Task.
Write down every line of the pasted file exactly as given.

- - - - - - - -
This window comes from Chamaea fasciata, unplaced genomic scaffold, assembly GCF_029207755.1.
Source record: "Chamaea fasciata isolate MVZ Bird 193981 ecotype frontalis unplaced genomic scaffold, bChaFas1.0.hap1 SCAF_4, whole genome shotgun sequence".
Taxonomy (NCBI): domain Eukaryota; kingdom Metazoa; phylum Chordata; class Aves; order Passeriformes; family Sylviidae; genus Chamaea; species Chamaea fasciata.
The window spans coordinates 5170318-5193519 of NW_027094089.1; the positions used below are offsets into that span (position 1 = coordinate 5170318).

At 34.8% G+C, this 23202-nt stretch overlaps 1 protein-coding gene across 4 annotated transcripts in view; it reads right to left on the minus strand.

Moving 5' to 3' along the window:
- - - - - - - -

This window comes from Chamaea fasciata, unplaced genomic scaffold, assembly GCF_029207755.1.
Source record: "Chamaea fasciata isolate MVZ Bird 193981 ecotype frontalis unplaced genomic scaffold, bChaFas1.0.hap1 SCAF_4, whole genome shotgun sequence".
Taxonomy (NCBI): domain Eukaryota; kingdom Metazoa; phylum Chordata; class Aves; order Passeriformes; family Sylviidae; genus Chamaea; species Chamaea fasciata.
The window spans coordinates 5170318-5193519 of NW_027094089.1; the positions used below are offsets into that span (position 1 = coordinate 5170318).

At 34.8% G+C, this 23202-nt stretch overlaps 1 protein-coding gene across 4 annotated transcripts in view; it reads right to left on the minus strand.

Moving 5' to 3' along the window: